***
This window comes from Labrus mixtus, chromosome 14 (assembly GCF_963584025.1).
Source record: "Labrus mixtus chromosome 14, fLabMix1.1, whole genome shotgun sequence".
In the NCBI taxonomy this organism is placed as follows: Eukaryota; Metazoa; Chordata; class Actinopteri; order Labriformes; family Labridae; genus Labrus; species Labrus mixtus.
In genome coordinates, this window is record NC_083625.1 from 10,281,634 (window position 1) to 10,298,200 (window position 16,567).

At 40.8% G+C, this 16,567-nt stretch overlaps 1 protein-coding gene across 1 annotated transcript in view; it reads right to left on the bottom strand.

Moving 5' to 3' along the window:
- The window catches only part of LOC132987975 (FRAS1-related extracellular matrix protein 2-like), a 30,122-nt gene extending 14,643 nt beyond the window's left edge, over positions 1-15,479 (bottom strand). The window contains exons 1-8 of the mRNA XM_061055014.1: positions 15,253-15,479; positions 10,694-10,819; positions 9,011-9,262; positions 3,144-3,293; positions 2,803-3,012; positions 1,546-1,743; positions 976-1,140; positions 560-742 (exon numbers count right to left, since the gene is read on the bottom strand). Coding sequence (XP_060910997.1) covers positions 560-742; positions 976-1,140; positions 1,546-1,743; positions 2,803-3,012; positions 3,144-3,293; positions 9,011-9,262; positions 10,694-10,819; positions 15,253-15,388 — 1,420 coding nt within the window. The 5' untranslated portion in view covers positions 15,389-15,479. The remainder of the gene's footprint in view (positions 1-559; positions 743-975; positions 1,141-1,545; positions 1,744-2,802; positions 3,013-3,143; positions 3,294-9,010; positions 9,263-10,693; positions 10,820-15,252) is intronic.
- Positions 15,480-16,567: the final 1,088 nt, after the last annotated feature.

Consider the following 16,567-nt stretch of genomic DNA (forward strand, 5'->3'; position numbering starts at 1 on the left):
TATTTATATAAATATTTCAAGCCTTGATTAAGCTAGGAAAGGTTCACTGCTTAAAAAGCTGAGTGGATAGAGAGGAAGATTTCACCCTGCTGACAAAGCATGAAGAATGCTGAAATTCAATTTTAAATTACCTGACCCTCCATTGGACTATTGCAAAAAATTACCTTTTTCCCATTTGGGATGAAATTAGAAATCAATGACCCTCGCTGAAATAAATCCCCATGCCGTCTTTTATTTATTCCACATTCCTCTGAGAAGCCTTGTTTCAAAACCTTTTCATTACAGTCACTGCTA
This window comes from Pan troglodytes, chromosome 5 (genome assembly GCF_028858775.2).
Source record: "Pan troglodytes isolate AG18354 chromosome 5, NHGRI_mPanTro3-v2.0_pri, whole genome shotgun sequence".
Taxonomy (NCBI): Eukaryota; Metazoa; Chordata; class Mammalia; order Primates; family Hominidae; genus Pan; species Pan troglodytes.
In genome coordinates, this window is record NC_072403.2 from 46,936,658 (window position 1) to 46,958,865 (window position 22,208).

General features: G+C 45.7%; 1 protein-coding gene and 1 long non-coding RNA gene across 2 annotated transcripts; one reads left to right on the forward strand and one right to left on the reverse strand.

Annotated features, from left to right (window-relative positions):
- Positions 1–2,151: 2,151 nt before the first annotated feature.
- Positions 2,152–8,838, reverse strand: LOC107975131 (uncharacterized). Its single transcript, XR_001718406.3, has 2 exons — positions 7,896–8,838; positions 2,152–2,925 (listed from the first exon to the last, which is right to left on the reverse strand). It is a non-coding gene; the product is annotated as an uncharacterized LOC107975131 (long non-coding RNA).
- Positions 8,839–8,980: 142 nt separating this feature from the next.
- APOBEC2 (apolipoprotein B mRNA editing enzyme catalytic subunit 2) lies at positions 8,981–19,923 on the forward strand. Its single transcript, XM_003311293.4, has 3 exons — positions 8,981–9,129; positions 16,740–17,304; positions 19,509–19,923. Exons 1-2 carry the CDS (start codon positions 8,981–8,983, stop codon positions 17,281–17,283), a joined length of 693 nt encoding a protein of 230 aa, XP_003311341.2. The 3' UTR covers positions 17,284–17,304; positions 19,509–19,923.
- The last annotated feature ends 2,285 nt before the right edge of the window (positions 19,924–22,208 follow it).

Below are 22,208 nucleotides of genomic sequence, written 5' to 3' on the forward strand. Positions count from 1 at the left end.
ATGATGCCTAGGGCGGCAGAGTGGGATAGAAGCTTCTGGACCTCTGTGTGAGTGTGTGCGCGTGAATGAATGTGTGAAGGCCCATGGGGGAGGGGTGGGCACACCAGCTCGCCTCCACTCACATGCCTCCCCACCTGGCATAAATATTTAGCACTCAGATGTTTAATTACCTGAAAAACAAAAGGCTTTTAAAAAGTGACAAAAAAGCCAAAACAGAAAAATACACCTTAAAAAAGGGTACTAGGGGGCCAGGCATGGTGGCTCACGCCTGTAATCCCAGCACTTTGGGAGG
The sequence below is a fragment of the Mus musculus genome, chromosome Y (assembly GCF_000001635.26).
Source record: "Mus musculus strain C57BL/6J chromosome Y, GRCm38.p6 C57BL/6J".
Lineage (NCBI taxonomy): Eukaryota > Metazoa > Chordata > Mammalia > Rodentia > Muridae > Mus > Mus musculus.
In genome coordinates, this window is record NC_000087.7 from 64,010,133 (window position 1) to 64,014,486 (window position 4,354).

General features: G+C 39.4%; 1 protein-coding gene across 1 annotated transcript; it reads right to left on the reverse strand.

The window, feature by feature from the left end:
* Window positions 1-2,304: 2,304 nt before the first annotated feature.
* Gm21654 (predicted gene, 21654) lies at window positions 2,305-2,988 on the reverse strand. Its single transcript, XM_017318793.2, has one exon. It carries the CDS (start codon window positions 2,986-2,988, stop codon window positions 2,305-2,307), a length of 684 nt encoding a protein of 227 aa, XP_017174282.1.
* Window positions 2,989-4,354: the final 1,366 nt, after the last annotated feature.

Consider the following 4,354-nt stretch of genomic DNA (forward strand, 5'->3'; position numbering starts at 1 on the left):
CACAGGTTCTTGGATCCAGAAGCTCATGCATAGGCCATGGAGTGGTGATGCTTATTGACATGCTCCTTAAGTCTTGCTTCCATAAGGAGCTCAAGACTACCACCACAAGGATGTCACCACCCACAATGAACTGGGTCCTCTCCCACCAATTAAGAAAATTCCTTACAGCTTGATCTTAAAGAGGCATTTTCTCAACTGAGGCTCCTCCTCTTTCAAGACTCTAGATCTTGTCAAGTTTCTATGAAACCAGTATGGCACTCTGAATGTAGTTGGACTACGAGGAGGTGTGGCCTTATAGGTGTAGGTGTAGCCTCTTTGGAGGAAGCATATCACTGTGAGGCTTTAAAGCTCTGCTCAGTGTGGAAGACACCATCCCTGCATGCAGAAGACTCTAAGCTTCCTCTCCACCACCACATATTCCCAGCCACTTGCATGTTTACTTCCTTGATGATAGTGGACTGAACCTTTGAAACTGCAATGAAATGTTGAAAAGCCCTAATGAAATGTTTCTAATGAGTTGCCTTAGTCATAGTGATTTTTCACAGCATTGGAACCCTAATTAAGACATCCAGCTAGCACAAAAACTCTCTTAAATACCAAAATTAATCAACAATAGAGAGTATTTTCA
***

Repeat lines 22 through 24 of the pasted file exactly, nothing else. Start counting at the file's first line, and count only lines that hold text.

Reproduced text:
Below are 22,208 nucleotides of genomic sequence, written 5' to 3' on the forward strand. Positions count from 1 at the left end.
ATGATGCCTAGGGCGGCAGAGTGGGATAGAAGCTTCTGGACCTCTGTGTGAGTGTGTGCGCGTGAATGAATGTGTGAAGGCCCATGGGGGAGGGGTGGGCACACCAGCTCGCCTCCACTCACATGCCTCCCCACCTGGCATAAATATTTAGCACTCAGATGTTTAATTACCTGAAAAACAAAAGGCTTTTAAAAAGTGACAAAAAAGCCAAAACAGAAAAATACACCTTAAAAAAGGGTACTAGGGGGCCAGGCATGGTGGCTCACGCCTGTAATCCCAGCACTTTGGGAGG
The sequence below is a fragment of the Mus musculus genome, chromosome Y (assembly GCF_000001635.26).